While jazz history is lightly dusted with drummers who could sing—Buddy Rich, Grady Tate—none leap to mind whose vocal talents eclipsed their timekeeping acumen. Not until Jamison Ross. The 30-year-old Floridian, who now calls New Orleans home, earned his stripes behind singer Carmen Lundy and won the Monk Institute’s International Jazz Drums Competition in 2012. But when it came time to record his debut album, 2015’s Jamison, he insisted on both singing and playing, his kit taking a backseat to his voice.
Not surprisingly, Ross’ sophomore release again emphasizes his vocals, with deeply simpatico support provided by his touring bandmates: guitarist Rick Lollar, organist Cory Irvin, pianist Chris Pattishall and bassist Barry Stephenson. To open, Ross offers up a vibrant salute to his adopted hometown with a rollicking romp through Allen Toussaint’s “A Mellow Good Time,” originally made famous by Lee Dorsey. He closes with near-equal exuberance, alone with Irvin on Fats Waller’s “Let’s Sing Again.” Across all 13 tracks, including deft renderings of “Don’t Go to Strangers” (too rarely covered by male vocalists), “My Ship,” Mose Allison’s delectably sly “Everybody’s Cryin’ Mercy” and a powerful reading of the Big Easy-born, love-over-conflict title track, he strongly evokes another celebrated New Orleanian, the great jazz-tinged R&B stylist Aaron Neville.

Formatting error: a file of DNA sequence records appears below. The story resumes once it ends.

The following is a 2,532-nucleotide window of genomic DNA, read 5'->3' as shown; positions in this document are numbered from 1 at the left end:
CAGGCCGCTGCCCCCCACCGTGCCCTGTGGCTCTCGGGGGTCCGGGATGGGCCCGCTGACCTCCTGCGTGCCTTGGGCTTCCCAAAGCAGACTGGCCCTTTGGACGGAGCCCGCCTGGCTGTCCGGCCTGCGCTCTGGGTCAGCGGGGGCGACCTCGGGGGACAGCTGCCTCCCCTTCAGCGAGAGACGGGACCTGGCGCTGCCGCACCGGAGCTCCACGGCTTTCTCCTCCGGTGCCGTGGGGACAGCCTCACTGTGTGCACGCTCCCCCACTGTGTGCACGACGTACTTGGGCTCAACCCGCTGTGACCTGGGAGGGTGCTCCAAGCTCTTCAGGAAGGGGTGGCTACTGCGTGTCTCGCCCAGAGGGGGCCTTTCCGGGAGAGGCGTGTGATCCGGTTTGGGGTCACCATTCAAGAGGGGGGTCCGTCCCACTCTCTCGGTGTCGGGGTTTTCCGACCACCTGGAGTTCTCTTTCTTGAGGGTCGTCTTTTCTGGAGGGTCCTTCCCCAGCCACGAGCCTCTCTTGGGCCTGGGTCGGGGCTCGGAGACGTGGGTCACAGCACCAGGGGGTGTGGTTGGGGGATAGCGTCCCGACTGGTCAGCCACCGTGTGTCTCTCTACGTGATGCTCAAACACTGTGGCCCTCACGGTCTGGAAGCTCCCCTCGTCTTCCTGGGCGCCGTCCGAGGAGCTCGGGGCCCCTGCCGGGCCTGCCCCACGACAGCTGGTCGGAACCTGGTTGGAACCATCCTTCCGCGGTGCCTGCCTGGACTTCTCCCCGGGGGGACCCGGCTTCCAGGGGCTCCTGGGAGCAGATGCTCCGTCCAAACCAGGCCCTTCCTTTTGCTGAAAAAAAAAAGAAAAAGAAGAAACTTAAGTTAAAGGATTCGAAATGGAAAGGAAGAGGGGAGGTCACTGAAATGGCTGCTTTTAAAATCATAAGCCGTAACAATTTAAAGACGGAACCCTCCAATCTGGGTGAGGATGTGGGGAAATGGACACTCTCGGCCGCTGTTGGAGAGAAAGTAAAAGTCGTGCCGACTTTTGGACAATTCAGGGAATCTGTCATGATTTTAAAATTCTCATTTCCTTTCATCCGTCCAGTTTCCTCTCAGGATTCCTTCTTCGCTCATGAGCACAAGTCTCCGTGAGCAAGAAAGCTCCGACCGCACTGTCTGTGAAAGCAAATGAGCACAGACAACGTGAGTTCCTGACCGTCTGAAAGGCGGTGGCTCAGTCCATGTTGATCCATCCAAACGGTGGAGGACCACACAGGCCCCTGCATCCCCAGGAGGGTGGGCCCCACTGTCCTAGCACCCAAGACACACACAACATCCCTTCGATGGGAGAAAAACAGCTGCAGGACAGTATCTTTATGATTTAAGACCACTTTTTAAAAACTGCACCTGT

And Ross takes significant strides forward as a songwriter. Two valentines to his wife, Adrienne—the tender “Unspoken” and funky “Call Me”—are offset by the uplifting sociopolitical thrust of “Keep On” and the soaring, salvation-seeking vocalese of “Tears and Questions.”
Preview, buy or download songs from the album All for One by Jamison Ross on iTunes.
Read Jennifer Odell’s profile of Jamison Ross from the December 2015 issue of JazzTimes.